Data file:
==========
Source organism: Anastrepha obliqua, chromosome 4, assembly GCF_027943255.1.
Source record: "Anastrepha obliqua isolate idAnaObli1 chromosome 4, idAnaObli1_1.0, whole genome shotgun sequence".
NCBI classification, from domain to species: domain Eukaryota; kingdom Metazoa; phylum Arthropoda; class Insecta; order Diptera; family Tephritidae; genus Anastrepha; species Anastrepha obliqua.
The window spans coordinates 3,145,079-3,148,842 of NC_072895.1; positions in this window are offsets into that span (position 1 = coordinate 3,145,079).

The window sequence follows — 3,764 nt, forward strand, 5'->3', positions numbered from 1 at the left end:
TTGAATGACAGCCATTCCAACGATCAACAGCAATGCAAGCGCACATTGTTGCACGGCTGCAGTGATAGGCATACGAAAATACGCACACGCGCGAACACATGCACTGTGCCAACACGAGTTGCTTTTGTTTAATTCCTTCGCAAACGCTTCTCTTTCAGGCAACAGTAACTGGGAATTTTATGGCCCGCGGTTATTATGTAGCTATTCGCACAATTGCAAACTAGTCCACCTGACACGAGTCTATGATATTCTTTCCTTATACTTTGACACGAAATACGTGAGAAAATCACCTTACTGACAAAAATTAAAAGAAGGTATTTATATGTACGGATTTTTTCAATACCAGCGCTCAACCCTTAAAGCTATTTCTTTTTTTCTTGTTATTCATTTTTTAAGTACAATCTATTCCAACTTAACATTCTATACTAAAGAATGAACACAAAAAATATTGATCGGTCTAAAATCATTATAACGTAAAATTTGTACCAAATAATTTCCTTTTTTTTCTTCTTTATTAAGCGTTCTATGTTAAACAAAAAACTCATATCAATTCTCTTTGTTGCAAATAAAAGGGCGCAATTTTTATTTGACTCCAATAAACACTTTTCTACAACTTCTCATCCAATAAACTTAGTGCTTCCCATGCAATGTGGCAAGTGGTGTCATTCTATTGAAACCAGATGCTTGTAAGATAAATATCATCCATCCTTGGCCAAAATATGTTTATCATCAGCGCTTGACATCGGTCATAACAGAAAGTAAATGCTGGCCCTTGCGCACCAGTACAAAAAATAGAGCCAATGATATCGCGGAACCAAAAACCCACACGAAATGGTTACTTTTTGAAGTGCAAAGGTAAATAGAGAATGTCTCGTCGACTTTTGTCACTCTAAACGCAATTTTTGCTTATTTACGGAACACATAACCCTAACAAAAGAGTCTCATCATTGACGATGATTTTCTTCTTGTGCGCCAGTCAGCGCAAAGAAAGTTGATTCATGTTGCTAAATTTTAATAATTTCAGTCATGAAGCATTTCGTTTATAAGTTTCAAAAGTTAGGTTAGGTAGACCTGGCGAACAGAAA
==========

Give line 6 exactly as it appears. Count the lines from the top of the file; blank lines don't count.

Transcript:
TTGAATGACAGCCATTCCAACGATCAACAGCAATGCAAGCGCACATTGTTGCACGGCTGCAGTGATAGGCATACGAAAATACGCACACGCGCGAACACATGCACTGTGCCAACACGAGTTGCTTTTGTTTAATTCCTTCGCAAACGCTTCTCTTTCAGGCAACAGTAACTGGGAATTTTATGGCCCGCGGTTATTATGTAGCTATTCGCACAATTGCAAACTAGTCCACCTGACACGAGTCTATGATATTCTTTCCTTATACTTTGACACGAAATACGTGAGAAAATCACCTTACTGACAAAAATTAAAAGAAGGTATTTATATGTACGGATTTTTTCAATACCAGCGCTCAACCCTTAAAGCTATTTCTTTTTTTCTTGTTATTCATTTTTTAAGTACAATCTATTCCAACTTAACATTCTATACTAAAGAATGAACACAAAAAATATTGATCGGTCTAAAATCATTATAACGTAAAATTTGTACCAAATAATTTCCTTTTTTTTCTTCTTTATTAAGCGTTCTATGTTAAACAAAAAACTCATATCAATTCTCTTTGTTGCAAATAAAAGGGCGCAATTTTTATTTGACTCCAATAAACACTTTTCTACAACTTCTCATCCAATAAACTTAGTGCTTCCCATGCAATGTGGCAAGTGGTGTCATTCTATTGAAACCAGATGCTTGTAAGATAAATATCATCCATCCTTGGCCAAAATATGTTTATCATCAGCGCTTGACATCGGTCATAACAGAAAGTAAATGCTGGCCCTTGCGCACCAGTACAAAAAATAGAGCCAATGATATCGCGGAACCAAAAACCCACACGAAATGGTTACTTTTTGAAGTGCAAAGGTAAATAGAGAATGTCTCGTCGACTTTTGTCACTCTAAACGCAATTTTTGCTTATTTACGGAACACATAACCCTAACAAAAGAGTCTCATCATTGACGATGATTTTCTTCTTGTGCGCCAGTCAGCGCAAAGAAAGTTGATTCATGTTGCTAAATTTTAATAATTTCAGTCATGAAGCATTTCGTTTATAAGTTTCAAAAGTTAGGTTAGGTAGACCTGGCGAACAGAAA